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Posted on November 1st, 2016

The Geography of My Mind – Chickens and Eggs

Which came first, the chicken or the egg? In considering culture, social structure and agency, and where solidarity resides within these concepts, the question may be very relevant, but perhaps needs to be expanded a little further. In this classic philosophical query, there are some other factors that need to be included as well. Assuming that we do not know which came first, we still have to acknowledge that the chicken and the egg have to reside in some sort of environment, and that environment has to be conducive to one producing the other (ultimately). And even without knowing who produced whom initially, we have to accept that a conscious action took place in the creation of the chicken or the egg (even if it was strictly biologically driven). And finally, when the chicken either hatches or remains just being a chicken (whichever came first), they will act in their daily lives as chickens act (however that is). They will be a chicken, and they will go through the daily process of “chickening.”

So what would be the culture, structure and agency of a chicken (or the egg)? Swidler (1986) said that culture is “publicly available symbolic forms through which people experience and express meaning” (p. 273). So without getting too far out there, the culture of the chicken involves the total life-world of the chicken. Much as Mannheim (2012) said that the solidarity of a human culture is built on everything that has been achieved within that culture to date, the chicken’s culture is composed of where they live, eat, exercise and interact with one another. Being a simple creature, they are born with instincts that exist solely to ensure their survival and procreation. If Durkheim’s theory of solidarity is structural, what then would be the structure for the chicken? Following Sewell’s (1992) definition that structure builds some other aspect of social existence, such as gender structuring employment opportunities, or class structuring politics, we would need to consider the chicken’s environment. Is the chicken (or the egg) on a farm? If so, then the structure that imposes on its culture is that of farm-life, and the will of the farmer. Is that farmer a part of a mega-conglomerate corporate farm system that stifles chicken autonomy by cooping them up in 8×10 boxes stacked on top of one another? Or is that farmer a holistic, nurturing figure who allows the chicken free roam and the ability to enjoy its life as much as possible (as long as it is still productive)? Or perhaps this chicken has gone off the farm somehow and is now susceptible to the structure imposed by Mother Nature. There is no longer shelter and lodging, and the perils of potentially becoming prey in the wild become the new structure that shapes the chicken’s life-world.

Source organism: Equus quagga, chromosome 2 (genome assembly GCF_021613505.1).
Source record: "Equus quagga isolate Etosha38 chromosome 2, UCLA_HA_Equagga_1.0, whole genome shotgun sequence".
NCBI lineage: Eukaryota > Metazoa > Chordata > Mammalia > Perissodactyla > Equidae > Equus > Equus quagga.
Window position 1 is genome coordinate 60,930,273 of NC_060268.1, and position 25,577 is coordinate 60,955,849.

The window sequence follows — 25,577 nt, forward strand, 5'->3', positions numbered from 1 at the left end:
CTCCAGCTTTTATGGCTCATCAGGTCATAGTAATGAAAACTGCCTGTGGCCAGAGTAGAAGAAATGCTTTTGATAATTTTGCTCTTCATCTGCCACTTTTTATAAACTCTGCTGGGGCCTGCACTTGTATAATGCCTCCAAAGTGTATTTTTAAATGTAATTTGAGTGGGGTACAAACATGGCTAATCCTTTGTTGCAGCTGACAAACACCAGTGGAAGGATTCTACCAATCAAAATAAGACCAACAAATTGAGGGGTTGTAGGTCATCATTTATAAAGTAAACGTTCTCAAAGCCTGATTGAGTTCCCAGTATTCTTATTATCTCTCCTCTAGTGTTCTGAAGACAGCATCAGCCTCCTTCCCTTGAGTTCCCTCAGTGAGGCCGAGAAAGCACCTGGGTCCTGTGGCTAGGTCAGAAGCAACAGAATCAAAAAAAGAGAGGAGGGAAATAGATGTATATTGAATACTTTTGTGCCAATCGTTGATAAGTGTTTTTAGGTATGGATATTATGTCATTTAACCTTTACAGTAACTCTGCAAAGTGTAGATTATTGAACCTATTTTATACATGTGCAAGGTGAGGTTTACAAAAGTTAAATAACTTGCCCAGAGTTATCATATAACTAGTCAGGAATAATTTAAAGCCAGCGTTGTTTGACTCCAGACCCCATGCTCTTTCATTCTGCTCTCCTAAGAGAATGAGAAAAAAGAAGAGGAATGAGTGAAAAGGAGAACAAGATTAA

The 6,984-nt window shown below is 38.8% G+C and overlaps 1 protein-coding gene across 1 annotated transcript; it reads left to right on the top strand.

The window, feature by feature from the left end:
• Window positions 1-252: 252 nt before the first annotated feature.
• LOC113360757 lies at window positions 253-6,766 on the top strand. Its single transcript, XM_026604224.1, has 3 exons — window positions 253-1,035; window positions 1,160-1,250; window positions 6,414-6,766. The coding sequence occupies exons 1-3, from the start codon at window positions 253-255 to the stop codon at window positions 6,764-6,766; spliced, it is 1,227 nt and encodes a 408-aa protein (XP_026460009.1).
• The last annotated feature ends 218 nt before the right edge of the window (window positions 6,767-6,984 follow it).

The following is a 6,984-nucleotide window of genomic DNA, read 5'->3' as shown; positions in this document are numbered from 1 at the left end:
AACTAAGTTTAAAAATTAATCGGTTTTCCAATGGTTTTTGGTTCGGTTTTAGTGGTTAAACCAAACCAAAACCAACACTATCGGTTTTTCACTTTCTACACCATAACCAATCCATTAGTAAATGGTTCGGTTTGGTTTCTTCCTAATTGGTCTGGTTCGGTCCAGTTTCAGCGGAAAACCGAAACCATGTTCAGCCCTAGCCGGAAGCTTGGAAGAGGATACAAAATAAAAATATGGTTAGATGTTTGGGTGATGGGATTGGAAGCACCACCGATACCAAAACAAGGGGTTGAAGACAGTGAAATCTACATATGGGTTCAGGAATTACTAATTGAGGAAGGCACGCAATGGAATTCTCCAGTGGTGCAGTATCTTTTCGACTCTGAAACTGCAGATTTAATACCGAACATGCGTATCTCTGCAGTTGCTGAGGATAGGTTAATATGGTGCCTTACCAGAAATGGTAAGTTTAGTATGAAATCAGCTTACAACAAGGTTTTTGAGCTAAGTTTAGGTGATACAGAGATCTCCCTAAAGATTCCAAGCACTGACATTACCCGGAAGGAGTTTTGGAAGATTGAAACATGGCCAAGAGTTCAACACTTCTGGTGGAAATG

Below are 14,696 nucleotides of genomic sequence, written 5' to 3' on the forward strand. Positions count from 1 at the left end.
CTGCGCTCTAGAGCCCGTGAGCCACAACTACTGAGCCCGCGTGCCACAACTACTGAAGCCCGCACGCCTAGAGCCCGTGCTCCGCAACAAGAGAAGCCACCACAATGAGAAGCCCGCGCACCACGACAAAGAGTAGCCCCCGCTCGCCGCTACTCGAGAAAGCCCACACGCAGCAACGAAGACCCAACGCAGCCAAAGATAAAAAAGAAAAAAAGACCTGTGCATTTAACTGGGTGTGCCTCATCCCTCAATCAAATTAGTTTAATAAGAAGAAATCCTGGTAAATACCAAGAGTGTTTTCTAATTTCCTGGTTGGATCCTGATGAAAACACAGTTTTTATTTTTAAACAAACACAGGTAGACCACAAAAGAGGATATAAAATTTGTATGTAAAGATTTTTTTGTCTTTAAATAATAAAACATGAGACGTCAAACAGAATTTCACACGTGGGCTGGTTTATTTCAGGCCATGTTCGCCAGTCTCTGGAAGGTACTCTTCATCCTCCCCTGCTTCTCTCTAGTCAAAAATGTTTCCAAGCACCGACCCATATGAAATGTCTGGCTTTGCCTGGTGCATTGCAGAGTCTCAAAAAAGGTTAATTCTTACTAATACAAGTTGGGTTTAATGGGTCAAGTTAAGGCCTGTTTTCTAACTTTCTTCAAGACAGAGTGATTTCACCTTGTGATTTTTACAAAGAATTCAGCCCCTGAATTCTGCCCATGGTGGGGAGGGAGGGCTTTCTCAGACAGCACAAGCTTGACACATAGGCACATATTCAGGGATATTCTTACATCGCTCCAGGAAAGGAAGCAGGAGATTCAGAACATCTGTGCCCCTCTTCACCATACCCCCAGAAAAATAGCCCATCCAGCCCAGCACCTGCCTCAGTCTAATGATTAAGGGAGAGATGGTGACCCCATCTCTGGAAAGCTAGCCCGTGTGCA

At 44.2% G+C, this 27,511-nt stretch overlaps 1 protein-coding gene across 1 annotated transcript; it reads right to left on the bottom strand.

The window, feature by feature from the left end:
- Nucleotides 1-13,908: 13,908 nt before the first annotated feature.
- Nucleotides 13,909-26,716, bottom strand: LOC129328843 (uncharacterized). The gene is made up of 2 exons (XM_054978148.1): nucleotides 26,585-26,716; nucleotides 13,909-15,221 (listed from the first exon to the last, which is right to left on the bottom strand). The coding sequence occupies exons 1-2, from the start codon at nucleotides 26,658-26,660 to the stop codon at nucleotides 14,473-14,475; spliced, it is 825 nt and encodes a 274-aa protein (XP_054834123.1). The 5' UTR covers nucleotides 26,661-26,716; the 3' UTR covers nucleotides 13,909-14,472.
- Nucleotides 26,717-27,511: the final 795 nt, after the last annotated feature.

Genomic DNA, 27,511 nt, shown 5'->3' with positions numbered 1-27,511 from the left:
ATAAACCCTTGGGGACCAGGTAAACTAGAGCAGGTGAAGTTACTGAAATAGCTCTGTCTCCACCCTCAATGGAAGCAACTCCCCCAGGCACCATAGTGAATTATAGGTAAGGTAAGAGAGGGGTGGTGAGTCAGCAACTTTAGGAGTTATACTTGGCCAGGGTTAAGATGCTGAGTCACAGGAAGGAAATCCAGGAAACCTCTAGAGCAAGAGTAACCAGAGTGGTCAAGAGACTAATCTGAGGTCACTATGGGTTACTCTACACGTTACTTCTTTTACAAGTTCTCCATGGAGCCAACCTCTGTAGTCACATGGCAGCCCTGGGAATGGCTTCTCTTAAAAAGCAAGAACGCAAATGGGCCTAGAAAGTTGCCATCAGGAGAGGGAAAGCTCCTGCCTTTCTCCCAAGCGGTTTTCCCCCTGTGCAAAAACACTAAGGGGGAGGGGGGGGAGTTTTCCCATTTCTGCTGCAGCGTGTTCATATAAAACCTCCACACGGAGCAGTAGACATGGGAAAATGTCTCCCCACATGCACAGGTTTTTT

And finally, the chicken’s agency. Sewell (1992) saw agency as “profoundly collective;” it entails an ability to coordinate actions with or against others (p. 21). If we are to follow Sewell’s logic that agency is overwhelmingly social, then agency’s place is dependent on the role of culture and structure. And because different structural systems can greatly affect one’s culture (free roam, 8×10 box, the “wild”), perhaps we can state that structure influences culture which in turn influences agency.

Transitioning from chickens to humans: Can this really be so? Does our agency really lack any autonomy? Are we really a product of our environment? Earlier in his essay Sewell (1992) stated that, “To be an agent means to be capable of exerting some degree of control over the social relations in which one is enmeshed, which in turn implies the ability to transform those social relations to some degree” (p. 20). It is through our efforts as individual agents collaborating in collective agency that we build the structures that govern us and create the cultures that define or express our unique characteristics.